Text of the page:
"The amazing thing about these camps, using open space methodology, is they shouldn't work," said Ross Mayfield, CEO of Socialtext, which makes social software for collaboration. "Like a wiki, it turns out that some very simple and open rules have shockingly positive results--because people, on the whole, are good. Open events like these have become almost commonplace in the Valley. In fact, I'd say they are a key driver for the current wave of innovation. One part wiki, one part space and two parts people, add water, and voila!"This gets at what I appreciate most about the emerging Web 2.0 & mashup culture: you hear "client SDKs talking to APIs", but what's really happening is "developers talking to platform providers, other developers, users, and anyone else, all eye to eye." This is the most openly social, collaborative, and peer-to-peer development that I have seen in 25 years of coding, and I sure hope it sticks. Coding can be really fun. If it were not for these emerging social changes in software development, I don't think I would care nearly as much for the Web 2.0 world.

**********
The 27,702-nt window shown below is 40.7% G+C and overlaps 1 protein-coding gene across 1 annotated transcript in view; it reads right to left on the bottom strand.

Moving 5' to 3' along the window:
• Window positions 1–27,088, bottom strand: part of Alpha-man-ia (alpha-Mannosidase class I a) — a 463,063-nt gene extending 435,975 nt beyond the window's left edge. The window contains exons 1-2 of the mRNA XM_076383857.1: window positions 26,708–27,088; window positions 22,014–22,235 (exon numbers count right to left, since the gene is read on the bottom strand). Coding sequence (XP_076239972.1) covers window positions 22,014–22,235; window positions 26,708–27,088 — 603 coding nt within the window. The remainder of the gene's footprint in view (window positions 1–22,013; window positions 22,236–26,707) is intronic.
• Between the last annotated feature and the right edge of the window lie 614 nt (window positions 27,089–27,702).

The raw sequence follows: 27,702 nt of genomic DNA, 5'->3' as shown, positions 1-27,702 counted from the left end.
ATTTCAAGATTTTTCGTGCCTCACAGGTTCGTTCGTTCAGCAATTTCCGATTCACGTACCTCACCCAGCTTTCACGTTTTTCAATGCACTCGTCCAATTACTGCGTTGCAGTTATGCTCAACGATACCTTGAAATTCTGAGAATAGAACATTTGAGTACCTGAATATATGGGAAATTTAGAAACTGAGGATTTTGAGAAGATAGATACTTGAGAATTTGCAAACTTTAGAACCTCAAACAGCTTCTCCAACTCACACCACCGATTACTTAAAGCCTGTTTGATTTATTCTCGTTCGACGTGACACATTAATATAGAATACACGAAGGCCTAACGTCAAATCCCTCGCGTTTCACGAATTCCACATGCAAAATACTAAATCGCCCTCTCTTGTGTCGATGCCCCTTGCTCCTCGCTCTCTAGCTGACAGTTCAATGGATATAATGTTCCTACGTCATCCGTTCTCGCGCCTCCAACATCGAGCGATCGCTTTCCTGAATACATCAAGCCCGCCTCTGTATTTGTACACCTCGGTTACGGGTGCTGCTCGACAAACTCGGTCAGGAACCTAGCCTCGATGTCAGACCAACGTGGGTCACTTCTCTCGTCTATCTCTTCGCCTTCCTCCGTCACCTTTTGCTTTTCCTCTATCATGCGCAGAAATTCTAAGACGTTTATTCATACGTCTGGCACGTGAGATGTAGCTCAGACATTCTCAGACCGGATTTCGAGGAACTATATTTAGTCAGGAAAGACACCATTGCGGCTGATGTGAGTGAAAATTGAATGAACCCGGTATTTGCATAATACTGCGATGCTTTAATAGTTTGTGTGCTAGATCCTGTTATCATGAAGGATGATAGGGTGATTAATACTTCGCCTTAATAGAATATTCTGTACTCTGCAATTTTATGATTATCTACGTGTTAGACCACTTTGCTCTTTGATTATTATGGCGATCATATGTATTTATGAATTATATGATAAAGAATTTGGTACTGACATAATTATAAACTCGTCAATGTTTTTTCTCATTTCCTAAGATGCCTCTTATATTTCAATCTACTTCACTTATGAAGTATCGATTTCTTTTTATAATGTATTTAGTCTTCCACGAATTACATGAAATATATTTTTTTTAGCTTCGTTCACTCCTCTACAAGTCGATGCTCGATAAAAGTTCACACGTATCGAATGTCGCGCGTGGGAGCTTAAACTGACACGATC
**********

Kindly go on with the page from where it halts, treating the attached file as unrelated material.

Tuesday, February 21, 2006
MashupCamp--a new kind of get-together - | CNET News.com
Nice summary of MashupCamp by CNET's Daniel Terdiman over on news.com. I like this quote: